Fact-Checking the Arguments For and Against Online Gambling

Steve Ruddock June 13, 2014

Both advocates and opponents of online gambling expansion have been employing what I’ll call the kitchen sink approach when they try to make their case. Both sides are more than happy to riff on the many advantages or ills of the industry and segue from one argument to another faster than a comedian doing their set at the White House Correspondent’s Dinner.

Sometimes this is done because they have a very strong case and have a lot of good talking points to get to, but other times this riffing is more strategic; meant to confuse, overwhelm, and misdirect the audience, and forcing their opponent to have to defend against a litany of attacks – and doing the defending takes far longer and requires far more nuance than doing the accusing.

In this article I’ll take a look at the most often used arguments from both sides and see if they pass the smell test – and yes, I basically ripped off the true-false scale from Politifact.com.

The arguments FOR legal online gambling

It’s a Revenue Generator

Somewhat true.

Online gambling will certainly bring money into a state’s coffers. As we have seen however, the amount of money the industry is going to contribute is negligible; we’re talking fractions of a percent of states’ total budgets here.

The potential revenue is a quaint argument for online gambling, and one that can provide the average Joe with a tangible figure of the industry’s net worth, but it’s certainly not an argument that should be central to the debate, and it’s turning into a harder and harder sell to wary lawmakers who are now armed with real-world data thanks to NJ, Nevada, and Delaware.

It Provides Strong Consumer Protections

Licensed and regulated online poker isn’t going to stop cheating, or prevent every single underage player from hopping on an online gambling site, but it will do a hell of a lot more than the current unregulated market is doing on this front.

This is one argument that every online gambling advocate should know inside and out, as it resonates with just about everyone.

Poker is a game of skill

Half true.

First of all, this is a poker-only argument and therefore doesn’t fit into the larger storyline that online gambling should be legalized – if your argument is poker should be legal because it’s a game of skill than you’re also saying other forms of gambling are not skillful and should be banned.

Poker is certainly a skill game, but making the case for poker as a skill game requires a lot of patience. The winner of any given hand is based entirely on random luck, and it isn’t until you start approaching a significant number of hands that skill takes over. So poker is a game of skill… depending on how much poker we are talking about.

Furthermore, if you’re not a good player it is indeed luck when relying on lucky cards to beat superior opponents. For these people, poker is most certainly a luck-based game and offers among the worst odds in the house.

The arguments AGAINST legal online gambling

It will increase the number of problem gamblers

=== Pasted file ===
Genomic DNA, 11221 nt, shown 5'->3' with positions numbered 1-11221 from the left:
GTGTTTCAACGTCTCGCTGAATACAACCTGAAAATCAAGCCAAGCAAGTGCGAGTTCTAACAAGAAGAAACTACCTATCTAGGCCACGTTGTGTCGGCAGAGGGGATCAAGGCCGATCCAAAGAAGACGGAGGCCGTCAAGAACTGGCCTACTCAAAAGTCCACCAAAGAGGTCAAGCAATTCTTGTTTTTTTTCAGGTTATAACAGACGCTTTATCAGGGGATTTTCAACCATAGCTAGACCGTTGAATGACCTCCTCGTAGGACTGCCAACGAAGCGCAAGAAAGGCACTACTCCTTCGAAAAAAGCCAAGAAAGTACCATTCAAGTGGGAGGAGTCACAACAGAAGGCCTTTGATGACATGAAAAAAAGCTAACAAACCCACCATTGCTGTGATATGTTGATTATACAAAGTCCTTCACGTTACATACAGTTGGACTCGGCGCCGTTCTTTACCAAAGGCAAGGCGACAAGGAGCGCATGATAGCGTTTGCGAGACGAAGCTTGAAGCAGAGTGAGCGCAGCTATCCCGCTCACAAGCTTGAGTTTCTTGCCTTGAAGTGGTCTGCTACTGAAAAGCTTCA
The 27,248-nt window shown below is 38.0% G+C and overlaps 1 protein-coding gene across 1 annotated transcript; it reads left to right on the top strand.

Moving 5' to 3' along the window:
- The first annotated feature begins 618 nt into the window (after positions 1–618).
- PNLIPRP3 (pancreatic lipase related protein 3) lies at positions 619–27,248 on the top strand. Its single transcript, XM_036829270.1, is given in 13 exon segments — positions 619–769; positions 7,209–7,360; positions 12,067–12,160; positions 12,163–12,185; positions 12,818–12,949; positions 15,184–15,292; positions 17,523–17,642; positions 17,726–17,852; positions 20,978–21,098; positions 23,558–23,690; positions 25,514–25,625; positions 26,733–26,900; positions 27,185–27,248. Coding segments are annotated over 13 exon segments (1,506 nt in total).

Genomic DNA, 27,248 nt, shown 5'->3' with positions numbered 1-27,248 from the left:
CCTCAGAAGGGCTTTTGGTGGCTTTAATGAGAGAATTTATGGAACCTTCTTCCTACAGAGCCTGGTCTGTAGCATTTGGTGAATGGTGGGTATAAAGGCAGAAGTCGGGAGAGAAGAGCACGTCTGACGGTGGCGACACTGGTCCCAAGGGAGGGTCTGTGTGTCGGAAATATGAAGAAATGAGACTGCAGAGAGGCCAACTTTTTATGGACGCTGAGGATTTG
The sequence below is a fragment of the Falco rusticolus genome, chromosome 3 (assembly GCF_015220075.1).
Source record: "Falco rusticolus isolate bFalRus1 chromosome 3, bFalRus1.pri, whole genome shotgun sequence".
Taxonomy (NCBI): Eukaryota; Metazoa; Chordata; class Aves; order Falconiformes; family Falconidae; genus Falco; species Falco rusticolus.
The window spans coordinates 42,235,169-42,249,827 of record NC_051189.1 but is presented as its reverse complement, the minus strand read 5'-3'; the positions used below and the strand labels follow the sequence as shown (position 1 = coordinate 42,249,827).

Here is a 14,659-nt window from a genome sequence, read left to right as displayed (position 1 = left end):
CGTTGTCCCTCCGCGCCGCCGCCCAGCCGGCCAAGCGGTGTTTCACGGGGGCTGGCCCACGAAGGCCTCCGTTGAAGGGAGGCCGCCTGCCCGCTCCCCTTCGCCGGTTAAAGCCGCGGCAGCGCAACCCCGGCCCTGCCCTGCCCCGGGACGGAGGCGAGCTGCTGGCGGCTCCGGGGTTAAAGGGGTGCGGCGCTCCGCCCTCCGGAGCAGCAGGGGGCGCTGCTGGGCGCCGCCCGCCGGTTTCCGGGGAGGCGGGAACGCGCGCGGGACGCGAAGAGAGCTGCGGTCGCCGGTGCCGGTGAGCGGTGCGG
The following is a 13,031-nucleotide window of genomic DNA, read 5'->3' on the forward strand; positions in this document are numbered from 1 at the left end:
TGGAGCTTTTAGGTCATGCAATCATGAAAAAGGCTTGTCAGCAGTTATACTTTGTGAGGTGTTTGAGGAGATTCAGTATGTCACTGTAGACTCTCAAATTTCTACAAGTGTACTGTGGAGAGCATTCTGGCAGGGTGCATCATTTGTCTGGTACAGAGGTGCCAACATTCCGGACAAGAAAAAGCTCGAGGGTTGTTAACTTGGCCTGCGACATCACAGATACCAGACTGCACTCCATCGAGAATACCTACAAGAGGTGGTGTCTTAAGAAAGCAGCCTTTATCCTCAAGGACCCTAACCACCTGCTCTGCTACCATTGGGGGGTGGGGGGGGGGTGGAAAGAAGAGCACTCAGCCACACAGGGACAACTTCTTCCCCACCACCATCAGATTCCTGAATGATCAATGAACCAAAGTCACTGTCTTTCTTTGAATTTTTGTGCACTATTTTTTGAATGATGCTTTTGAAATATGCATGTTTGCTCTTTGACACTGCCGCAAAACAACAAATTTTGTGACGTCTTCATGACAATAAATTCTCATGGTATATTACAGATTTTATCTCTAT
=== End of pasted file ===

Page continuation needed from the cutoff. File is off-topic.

This is a powerful argument because it makes sense that new, readily available gambling options would increase the number of problem gamblers – after all, how could more equal less?

That being said, the data simply doesn’t back this up at this point, one way or the other.

It’s unclear if online gambling creates problem gamblers or if some problem gamblers are simply drawn to the Internet, as of now the jury is still out.

Then there is the not so small elephant in the room that iGaming critics gloss over; online gambling has already been around for 15 years in the form of unregulated sites.

Despite what the Andy Abboud’s and Sheldon Adelson’s of the world would have you believe, adding regulated online gambling sites to the mix isn’t really an addition to the gambling pantheon.

It Will Increase the Amount of Underage Gambling

Regulated online gambling will not eliminate underage gambling, but it will make it much harder for children to get online and start gambling. Right now, at unregulated sites, the only safeguard in place is a box asking you if you are over 18.

The technology doesn’t exist to enforce regulations

Mostly false.

The technology certainly isn’t perfect, but by anyone’s measure the geolocation and Know Your Customer (KYC) technology is working extremely well.

What makes this argument all the more misleading is the fact that online gambling opponents are essentially saying that the technology for online banking or credit cards doesn’t exist either, because it’s the same technology.

It will cannibalize land-based casinos

Mostly false.

I would have given this argument the full “pants on fire” treatment but we simply don’t have enough data at this time to say with absolute certainty that online gambling doesn’t cannibalize live gaming.

We do have quite a bit of evidence though: here, here, and here.

We can ban offshore online sites

This is a new line of attack that has been used by Andy Abboud recently, as the Las Vegas Sands point-man for online gaming opposition has held up lists of the illegal providers and used anecdotal evidence to show that if the government wanted to it could “easily” shutdown these operators.

Whether this is true or not (or what the cost would be to do so) is unknown at this point, and while it makes for a nice talking point it doesn’t seem like a feasible option to those of us living in a little place called reality.

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